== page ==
The goal of this project is to use multimodal (functional magnetic resonance imaging (fMRI) and electroencephalography (EEG) neuroimaging methods to examine the nature of linguistic and non-lingusitic influences on brainstem encoding of speech signals in adults. In direct conflict with the concept of auditory brainstem nuclei as passive relay stations for behaviorally-relevant signals, recent studies have demonstrated active transformation of the signal, as represented in the auditory midbrain and brainstem. However, the mechanisms underlying such early sensory plasticity are unclear. In this proposal, an integrative model of subcortical auditory plasticity is posited (predictive tuning), which argues for a continuous, online modulation of bottom-up signals via corticofugal pathways, based on an algorithm that constantly anticipates incoming stimulus regularities, thereby transforming representation in the auditory pathway. This proposal utilizes cross- language and case-control designs and innovative EEG methods to directly address the role of brainstem circuitry in dynamic encoding of speech and test competing neural models (local modulation vs. predictive tuning). Causal influences (top-down vs. bottom-up) during speech processing will be tested using fMRI effective connectivity analyses. The proposed experiments will provide a comprehensive examination of mechanisms underlying brainstem plasticity and expand the understanding of the neurobiology of speech perception beyond the current corticocentric focus. Recent studies show that a number of clinical populations exhibit speech-encoding deficits at the level of the brainstem. The design and analysis methods developed in this proposal can be used to evaluate the locus (bottom-up versus top-down) of such encoding deficits.
The goal of this project is to study top-down influences on human brainstem function as it relates to the dynamics of speech processing. Understanding mechanistic aspects of human brainstem function the role of will provide critical insights into developing biomarkers that can evaluate the locus of speech processing deficits (bottom-up versus top-down) in clinical populations and monitor the effects of auditory and linguistic training.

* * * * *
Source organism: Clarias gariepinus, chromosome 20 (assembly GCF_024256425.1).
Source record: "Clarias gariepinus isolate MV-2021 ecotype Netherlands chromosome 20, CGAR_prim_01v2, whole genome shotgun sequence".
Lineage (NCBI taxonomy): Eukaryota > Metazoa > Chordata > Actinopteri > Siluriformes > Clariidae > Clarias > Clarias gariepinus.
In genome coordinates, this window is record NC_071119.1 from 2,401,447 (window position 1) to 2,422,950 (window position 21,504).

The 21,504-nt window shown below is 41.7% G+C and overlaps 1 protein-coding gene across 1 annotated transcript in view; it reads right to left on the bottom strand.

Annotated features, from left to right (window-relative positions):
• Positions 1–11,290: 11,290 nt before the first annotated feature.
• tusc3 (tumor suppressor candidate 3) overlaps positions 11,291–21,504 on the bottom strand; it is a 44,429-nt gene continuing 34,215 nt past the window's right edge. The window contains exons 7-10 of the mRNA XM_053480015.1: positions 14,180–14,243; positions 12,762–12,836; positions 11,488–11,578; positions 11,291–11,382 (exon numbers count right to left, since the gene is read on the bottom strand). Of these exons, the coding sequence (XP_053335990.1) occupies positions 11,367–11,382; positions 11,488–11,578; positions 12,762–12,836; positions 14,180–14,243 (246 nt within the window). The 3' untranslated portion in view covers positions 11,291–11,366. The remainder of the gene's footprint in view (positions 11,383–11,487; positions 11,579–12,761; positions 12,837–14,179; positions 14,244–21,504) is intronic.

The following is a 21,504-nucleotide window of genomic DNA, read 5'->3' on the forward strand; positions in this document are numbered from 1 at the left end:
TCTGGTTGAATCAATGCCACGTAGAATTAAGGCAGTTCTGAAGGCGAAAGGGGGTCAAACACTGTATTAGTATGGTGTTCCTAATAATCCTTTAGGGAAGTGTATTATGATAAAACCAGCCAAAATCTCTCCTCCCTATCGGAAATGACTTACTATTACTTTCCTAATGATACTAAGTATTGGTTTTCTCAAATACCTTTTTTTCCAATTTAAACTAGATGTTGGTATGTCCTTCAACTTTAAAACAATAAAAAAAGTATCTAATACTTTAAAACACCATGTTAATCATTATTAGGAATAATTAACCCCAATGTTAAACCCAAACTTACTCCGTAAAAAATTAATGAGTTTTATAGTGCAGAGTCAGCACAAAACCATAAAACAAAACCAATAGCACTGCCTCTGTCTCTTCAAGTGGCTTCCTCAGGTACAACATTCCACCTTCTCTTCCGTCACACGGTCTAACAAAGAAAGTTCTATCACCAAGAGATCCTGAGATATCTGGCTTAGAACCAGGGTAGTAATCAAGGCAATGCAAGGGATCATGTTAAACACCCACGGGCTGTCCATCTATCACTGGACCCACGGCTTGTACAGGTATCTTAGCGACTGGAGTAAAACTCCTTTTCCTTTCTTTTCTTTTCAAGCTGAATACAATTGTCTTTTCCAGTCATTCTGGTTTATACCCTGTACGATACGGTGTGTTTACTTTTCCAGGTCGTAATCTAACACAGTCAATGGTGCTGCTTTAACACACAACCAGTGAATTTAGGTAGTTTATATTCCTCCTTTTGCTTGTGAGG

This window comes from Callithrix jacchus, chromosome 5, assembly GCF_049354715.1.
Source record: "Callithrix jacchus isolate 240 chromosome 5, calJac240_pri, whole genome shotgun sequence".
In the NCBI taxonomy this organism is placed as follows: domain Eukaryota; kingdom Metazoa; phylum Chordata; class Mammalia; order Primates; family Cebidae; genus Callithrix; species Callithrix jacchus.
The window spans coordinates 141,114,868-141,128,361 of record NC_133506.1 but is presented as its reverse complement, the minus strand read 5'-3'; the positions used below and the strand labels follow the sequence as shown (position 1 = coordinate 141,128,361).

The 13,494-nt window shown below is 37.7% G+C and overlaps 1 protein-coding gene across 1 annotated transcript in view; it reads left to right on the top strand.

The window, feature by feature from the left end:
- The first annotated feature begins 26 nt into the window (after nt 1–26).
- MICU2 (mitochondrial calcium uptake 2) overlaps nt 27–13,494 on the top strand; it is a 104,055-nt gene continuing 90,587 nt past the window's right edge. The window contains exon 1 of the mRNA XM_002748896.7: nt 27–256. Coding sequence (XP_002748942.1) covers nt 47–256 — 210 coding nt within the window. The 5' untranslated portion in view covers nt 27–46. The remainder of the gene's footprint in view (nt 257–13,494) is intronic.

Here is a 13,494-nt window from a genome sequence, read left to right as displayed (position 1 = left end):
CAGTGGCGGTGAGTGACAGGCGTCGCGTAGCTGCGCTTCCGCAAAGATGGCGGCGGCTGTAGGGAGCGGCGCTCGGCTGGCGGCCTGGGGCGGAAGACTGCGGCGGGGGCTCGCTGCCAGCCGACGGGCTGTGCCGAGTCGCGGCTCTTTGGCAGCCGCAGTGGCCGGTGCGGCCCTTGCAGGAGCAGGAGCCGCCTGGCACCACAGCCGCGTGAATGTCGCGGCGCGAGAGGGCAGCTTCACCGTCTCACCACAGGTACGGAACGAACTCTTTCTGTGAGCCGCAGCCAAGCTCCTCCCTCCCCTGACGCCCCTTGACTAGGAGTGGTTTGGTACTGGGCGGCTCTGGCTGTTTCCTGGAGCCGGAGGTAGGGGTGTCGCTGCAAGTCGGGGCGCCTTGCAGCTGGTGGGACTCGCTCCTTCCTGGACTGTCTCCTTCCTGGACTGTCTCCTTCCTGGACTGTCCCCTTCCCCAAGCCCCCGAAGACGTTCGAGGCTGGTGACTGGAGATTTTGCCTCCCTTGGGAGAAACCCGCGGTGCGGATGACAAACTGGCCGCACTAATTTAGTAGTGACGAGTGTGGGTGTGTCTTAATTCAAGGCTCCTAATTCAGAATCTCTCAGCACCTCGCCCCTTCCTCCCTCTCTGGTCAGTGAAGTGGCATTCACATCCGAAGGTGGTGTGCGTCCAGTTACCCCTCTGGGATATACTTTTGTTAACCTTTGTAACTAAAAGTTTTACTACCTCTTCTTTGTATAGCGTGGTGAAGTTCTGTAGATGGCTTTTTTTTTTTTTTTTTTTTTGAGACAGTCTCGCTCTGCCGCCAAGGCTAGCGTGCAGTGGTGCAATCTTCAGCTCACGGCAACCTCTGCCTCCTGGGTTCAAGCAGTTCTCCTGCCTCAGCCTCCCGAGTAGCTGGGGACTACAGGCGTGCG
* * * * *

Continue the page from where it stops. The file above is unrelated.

|Feng, Gangyi; Gan, Zhenzhong; Wang, Suiping et al. (2018) Task-General and Acoustic-Invariant Neural Representation of Speech Categories in the Human Brain. Cereb Cortex 28:3241-3254|
|Reetzke, Rachel; Xie, Zilong; Llanos, Fernando et al. (2018) Tracing the Trajectory of Sensory Plasticity across Different Stages of Speech Learning in Adulthood. Curr Biol 28:1419-1427.e4|
|Deng, Zhizhou; Chandrasekaran, Bharath; Wang, Suiping et al. (2018) Training-induced brain activation and functional connectivity differentiate multi-talker and single-talker speech training. Neurobiol Learn Mem 151:1-9|
|Llanos, Fernando; Xie, Zilong; Chandrasekaran, Bharath (2017) Hidden Markov modeling of frequency-following responses to Mandarin lexical tones. J Neurosci Methods 291:101-112|
|Lam, Boji P W; Xie, Zilong; Tessmer, Rachel et al. (2017) The Downside of Greater Lexical Influences: Selectively Poorer Speech Perception in Noise. J Speech Lang Hear Res 60:1662-1673|
|Yi, Han G; Xie, Zilong; Reetzke, Rachel et al. (2017) Vowel decoding from single-trial speech-evoked electrophysiological responses: A feature-based machine learning approach. Brain Behav 7:e00665|
|Van Engen, Kristin J; Xie, Zilong; Chandrasekaran, Bharath (2017) Audiovisual sentence recognition not predicted by susceptibility to the McGurk effect. Atten Percept Psychophys 79:396-403|
|Lau, Joseph C Y; Wong, Patrick C M; Chandrasekaran, Bharath (2017) Context-dependent plasticity in the subcortical encoding of linguistic pitch patterns. J Neurophysiol 117:594-603|
|Xie, Zilong; Reetzke, Rachel; Chandrasekaran, Bharath (2017) Stability and plasticity in neural encoding of linguistically relevant pitch patterns. J Neurophysiol 117:1407-1422|
|Yi, Han Gyol; Chandrasekaran, Bharath (2016) Auditory categories with separable decision boundaries are learned faster with full feedback than with minimal feedback. J Acoust Soc Am 140:1332|
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